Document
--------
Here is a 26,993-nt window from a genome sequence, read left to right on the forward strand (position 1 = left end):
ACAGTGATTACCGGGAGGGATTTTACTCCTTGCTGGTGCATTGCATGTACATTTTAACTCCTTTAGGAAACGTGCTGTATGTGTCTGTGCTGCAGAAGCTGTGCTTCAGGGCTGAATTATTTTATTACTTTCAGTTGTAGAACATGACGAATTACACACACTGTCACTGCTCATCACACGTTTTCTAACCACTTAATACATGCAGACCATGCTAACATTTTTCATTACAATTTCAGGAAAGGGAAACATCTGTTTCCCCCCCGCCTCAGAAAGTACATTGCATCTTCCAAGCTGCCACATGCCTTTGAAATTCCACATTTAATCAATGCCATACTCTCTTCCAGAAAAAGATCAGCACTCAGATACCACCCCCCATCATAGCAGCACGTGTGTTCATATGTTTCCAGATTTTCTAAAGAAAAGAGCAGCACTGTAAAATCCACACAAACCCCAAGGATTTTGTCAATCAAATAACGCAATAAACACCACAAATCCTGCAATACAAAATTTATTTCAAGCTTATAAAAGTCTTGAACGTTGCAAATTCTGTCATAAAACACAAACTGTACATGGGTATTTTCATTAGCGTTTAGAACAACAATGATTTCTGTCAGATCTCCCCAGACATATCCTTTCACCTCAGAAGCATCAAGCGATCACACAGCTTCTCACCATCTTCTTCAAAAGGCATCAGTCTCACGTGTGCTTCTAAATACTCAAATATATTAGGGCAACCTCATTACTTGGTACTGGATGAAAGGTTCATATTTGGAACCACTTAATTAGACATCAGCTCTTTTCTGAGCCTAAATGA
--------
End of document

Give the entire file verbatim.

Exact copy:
Here is a 26,993-nt window from a genome sequence, read left to right on the forward strand (position 1 = left end):
ACAGTGATTACCGGGAGGGATTTTACTCCTTGCTGGTGCATTGCATGTACATTTTAACTCCTTTAGGAAACGTGCTGTATGTGTCTGTGCTGCAGAAGCTGTGCTTCAGGGCTGAATTATTTTATTACTTTCAGTTGTAGAACATGACGAATTACACACACTGTCACTGCTCATCACACGTTTTCTAACCACTTAATACATGCAGACCATGCTAACATTTTTCATTACAATTTCAGGAAAGGGAAACATCTGTTTCCCCCCCGCCTCAGAAAGTACATTGCATCTTCCAAGCTGCCACATGCCTTTGAAATTCCACATTTAATCAATGCCATACTCTCTTCCAGAAAAAGATCAGCACTCAGATACCACCCCCCATCATAGCAGCACGTGTGTTCATATGTTTCCAGATTTTCTAAAGAAAAGAGCAGCACTGTAAAATCCACACAAACCCCAAGGATTTTGTCAATCAAATAACGCAATAAACACCACAAATCCTGCAATACAAAATTTATTTCAAGCTTATAAAAGTCTTGAACGTTGCAAATTCTGTCATAAAACACAAACTGTACATGGGTATTTTCATTAGCGTTTAGAACAACAATGATTTCTGTCAGATCTCCCCAGACATATCCTTTCACCTCAGAAGCATCAAGCGATCACACAGCTTCTCACCATCTTCTTCAAAAGGCATCAGTCTCACGTGTGCTTCTAAATACTCAAATATATTAGGGCAACCTCATTACTTGGTACTGGATGAAAGGTTCATATTTGGAACCACTTAATTAGACATCAGCTCTTTTCTGAGCCTAAATGA